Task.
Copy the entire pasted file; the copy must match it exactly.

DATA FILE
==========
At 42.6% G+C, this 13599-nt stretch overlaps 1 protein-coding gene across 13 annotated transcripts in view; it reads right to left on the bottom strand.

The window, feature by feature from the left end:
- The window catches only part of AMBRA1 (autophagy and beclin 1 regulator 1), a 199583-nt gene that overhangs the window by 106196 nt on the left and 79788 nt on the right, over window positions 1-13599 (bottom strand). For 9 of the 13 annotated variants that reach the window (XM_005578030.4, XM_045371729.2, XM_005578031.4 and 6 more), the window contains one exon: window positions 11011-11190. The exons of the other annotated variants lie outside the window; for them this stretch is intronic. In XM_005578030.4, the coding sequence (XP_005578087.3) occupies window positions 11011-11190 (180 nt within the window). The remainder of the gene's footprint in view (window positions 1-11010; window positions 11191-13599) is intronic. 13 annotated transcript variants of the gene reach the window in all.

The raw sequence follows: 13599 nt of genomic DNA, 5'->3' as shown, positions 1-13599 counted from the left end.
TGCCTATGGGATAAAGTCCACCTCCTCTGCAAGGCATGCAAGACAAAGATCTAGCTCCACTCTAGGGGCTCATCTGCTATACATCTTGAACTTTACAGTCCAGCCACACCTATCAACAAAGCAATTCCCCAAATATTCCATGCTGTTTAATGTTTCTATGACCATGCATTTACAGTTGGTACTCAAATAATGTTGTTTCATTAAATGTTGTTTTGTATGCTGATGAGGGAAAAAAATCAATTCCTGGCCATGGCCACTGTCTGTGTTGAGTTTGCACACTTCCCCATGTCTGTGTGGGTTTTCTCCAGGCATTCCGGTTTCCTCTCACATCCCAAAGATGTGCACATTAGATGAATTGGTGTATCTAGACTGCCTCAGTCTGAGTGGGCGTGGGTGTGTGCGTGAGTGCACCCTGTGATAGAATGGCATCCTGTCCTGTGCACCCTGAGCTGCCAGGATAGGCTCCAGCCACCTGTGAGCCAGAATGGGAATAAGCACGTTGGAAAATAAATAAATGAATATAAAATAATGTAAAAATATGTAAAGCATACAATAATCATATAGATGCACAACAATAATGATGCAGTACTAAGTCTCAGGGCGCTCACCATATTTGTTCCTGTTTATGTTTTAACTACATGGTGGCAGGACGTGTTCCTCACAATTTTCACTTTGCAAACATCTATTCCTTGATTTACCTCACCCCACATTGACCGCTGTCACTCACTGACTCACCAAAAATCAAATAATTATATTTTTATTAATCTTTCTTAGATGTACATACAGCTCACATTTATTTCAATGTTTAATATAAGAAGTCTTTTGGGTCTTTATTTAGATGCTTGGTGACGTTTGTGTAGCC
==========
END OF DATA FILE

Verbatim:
At 42.6% G+C, this 13599-nt stretch overlaps 1 protein-coding gene across 13 annotated transcripts in view; it reads right to left on the bottom strand.

The window, feature by feature from the left end:
- The window catches only part of AMBRA1 (autophagy and beclin 1 regulator 1), a 199583-nt gene that overhangs the window by 106196 nt on the left and 79788 nt on the right, over window positions 1-13599 (bottom strand). For 9 of the 13 annotated variants that reach the window (XM_005578030.4, XM_045371729.2, XM_005578031.4 and 6 more), the window contains one exon: window positions 11011-11190. The exons of the other annotated variants lie outside the window; for them this stretch is intronic. In XM_005578030.4, the coding sequence (XP_005578087.3) occupies window positions 11011-11190 (180 nt within the window). The remainder of the gene's footprint in view (window positions 1-11010; window positions 11191-13599) is intronic. 13 annotated transcript variants of the gene reach the window in all.

The raw sequence follows: 13599 nt of genomic DNA, 5'->3' as shown, positions 1-13599 counted from the left end.
TGCCTATGGGATAAAGTCCACCTCCTCTGCAAGGCATGCAAGACAAAGATCTAGCTCCACTCTAGGGGCTCATCTGCTATACATCTTGAACTTTACAGTCCAGCCACACCTATCAACAAAGCAATTCCCCAAATATTCCATGCTGTTTAATGTTTCTATGACCATGCATTTACAGTTGGTACTCAAATAATGTTGTTTCATTAAATGTTGTTTTGTATGCTGATGAGGGAAAAAAATCAATTCCTGGCCATGGCCACTGTCTGTGTTGAGTTTGCACACTTCCCCATGTCTGTGTGGGTTTTCTCCAGGCATTCCGGTTTCCTCTCACATCCCAAAGATGTGCACATTAGATGAATTGGTGTATCTAGACTGCCTCAGTCTGAGTGGGCGTGGGTGTGTGCGTGAGTGCACCCTGTGATAGAATGGCATCCTGTCCTGTGCACCCTGAGCTGCCAGGATAGGCTCCAGCCACCTGTGAGCCAGAATGGGAATAAGCACGTTGGAAAATAAATAAATGAATATAAAATAATGTAAAAATATGTAAAGCATACAATAATCATATAGATGCACAACAATAATGATGCAGTACTAAGTCTCAGGGCGCTCACCATATTTGTTCCTGTTTATGTTTTAACTACATGGTGGCAGGACGTGTTCCTCACAATTTTCACTTTGCAAACATCTATTCCTTGATTTACCTCACCCCACATTGACCGCTGTCACTCACTGACTCACCAAAAATCAAATAATTATATTTTTATTAATCTTTCTTAGATGTACATACAGCTCACATTTATTTCAATGTTTAATATAAGAAGTCTTTTGGGTCTTTATTTAGATGCTTGGTGACGTTTGTGTAGCC